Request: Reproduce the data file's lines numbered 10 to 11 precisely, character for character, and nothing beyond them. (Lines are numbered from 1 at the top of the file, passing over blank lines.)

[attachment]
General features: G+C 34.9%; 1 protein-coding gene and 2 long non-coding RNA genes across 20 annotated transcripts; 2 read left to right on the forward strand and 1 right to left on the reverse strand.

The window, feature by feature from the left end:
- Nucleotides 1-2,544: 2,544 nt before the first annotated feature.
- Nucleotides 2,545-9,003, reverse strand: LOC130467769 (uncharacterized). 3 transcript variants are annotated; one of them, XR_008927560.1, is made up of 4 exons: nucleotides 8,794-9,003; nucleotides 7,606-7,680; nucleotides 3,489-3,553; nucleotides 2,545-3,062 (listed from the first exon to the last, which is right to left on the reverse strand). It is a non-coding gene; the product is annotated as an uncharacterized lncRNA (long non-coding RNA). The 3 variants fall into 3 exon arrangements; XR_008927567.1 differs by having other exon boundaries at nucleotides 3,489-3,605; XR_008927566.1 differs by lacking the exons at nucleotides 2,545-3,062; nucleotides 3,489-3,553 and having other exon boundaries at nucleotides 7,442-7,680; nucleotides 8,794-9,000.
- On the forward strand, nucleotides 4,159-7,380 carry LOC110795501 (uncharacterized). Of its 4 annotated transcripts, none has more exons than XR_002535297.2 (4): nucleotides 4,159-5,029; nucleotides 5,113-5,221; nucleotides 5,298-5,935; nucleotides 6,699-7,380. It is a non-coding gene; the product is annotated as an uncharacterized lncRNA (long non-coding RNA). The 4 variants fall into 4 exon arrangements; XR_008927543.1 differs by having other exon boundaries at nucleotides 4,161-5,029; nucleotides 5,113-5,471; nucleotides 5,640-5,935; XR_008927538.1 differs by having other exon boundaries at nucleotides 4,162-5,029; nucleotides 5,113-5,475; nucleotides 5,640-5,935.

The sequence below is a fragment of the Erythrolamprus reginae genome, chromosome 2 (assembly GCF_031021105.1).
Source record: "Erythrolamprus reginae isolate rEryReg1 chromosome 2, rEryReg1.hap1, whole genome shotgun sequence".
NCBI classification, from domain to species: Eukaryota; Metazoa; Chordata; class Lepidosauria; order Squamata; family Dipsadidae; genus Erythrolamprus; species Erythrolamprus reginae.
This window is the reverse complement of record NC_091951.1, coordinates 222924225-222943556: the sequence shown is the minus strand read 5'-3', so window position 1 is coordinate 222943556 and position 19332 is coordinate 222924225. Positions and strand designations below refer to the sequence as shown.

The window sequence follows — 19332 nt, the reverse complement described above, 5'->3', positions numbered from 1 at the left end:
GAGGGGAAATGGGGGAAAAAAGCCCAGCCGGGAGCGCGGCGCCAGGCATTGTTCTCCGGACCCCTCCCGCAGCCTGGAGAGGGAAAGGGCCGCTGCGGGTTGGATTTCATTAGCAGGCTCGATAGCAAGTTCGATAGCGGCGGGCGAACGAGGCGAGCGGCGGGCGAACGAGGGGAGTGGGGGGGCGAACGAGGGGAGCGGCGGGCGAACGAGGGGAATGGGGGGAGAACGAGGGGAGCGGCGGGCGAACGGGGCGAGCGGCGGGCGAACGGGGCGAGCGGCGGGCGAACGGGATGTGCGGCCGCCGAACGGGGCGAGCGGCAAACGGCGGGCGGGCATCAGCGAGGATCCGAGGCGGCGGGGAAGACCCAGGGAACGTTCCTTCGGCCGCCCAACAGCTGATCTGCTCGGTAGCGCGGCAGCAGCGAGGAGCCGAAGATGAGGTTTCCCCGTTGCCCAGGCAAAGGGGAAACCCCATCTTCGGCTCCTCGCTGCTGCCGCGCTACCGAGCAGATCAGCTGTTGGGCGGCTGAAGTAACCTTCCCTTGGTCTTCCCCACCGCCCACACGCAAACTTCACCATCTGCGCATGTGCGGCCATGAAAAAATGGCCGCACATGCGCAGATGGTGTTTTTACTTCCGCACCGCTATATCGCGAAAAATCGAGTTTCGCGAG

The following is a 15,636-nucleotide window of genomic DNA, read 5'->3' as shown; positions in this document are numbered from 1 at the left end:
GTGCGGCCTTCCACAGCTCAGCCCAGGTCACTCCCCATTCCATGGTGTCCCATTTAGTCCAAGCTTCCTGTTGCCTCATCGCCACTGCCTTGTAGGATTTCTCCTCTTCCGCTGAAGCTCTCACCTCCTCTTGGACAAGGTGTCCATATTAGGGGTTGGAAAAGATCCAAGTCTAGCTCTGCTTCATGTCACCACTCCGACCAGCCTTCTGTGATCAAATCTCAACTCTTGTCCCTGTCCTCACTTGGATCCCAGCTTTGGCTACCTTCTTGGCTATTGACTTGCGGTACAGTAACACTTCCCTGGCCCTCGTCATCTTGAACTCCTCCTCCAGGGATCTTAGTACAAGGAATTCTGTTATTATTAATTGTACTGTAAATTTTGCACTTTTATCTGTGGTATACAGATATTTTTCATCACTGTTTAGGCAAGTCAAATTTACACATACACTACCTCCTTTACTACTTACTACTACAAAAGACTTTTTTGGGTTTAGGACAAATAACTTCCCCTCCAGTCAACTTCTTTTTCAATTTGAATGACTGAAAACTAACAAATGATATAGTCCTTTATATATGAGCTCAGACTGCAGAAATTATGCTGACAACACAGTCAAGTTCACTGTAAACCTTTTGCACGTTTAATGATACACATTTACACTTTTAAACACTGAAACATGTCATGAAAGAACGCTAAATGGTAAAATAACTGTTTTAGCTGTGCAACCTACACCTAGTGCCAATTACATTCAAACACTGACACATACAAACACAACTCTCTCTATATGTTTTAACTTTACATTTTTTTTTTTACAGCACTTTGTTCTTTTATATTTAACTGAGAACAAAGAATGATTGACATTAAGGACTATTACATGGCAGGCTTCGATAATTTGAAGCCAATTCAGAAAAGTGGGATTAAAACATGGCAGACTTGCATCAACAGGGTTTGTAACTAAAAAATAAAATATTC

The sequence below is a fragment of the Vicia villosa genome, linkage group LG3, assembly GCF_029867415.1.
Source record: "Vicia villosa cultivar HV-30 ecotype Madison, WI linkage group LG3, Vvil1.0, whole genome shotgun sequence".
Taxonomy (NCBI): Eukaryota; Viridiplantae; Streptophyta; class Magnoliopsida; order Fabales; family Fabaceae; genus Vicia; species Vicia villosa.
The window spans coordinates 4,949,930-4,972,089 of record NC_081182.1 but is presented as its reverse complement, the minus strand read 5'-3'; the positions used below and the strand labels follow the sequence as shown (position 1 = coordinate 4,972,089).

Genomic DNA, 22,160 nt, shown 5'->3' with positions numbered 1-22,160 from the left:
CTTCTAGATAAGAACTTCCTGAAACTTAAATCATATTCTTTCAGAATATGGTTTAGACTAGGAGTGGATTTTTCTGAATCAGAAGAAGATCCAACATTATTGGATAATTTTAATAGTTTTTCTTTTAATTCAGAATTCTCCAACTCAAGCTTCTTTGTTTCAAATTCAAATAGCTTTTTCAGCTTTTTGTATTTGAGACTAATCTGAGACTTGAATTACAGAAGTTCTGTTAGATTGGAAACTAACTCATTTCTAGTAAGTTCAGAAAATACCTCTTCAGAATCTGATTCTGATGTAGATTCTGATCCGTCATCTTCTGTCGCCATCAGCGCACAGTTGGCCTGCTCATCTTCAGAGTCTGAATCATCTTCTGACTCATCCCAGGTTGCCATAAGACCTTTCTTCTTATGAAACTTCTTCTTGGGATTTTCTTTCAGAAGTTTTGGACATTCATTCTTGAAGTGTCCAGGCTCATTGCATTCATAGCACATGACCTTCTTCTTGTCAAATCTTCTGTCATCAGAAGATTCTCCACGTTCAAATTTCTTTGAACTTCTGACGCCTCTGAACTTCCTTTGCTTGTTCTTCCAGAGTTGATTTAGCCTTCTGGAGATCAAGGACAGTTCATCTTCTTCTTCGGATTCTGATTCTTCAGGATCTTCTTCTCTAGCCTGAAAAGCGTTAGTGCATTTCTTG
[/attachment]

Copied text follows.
The window sequence follows — 19332 nt, the reverse complement described above, 5'->3', positions numbered from 1 at the left end:
GAGGGGAAATGGGGGAAAAAAGCCCAGCCGGGAGCGCGGCGCCAGGCATTGTTCTCCGGACCCCTCCCGCAGCCTGGAGAGGGAAAGGGCCGCTGCGGGTTGGATTTCATTAGCAGGCTCGATAGCAAGTTCGATAGCGGCGGGCGAACGAGGCGAGCGGCGGGCGAACGAGGGGAGTGGGGGGGCGAACGAGGGGAGCGGCGGGCGAACGAGGGGAATGGGGGGAGAACGAGGGGAGCGGCGGGCGAACGGGGCGAGCGGCGGGCGAACGGGGCGAGCGGCGGGCGAACGGGATGTGCGGCCGCCGAACGGGGCGAGCGGCAAACGGCGGGCGGGCATCAGCGAGGATCCGAGGCGGCGGGGAAGACCCAGGGAACGTTCCTTCGGCCGCCCAACAGCTGATCTGCTCGGTAGCGCGGCAGCAGCGAGGAGCCGAAGATGAGGTTTCCCCGTTGCCCAGGCAAAGGGGAAACCCCATCTTCGGCTCCTCGCTGCTGCCGCGCTACCGAGCAGATCAGCTGTTGGGCGGCTGAAGTAACCTTCCCTTGGTCTTCCCCACCGCCCACACGCAAACTTCACCATCTGCGCATGTGCGGCCATGAAAAAATGGCCGCACATGCGCAGATGGTGTTTTTACTTCCGCACCGCTATATCGCGAAAAATCGAGTTTCGCGAG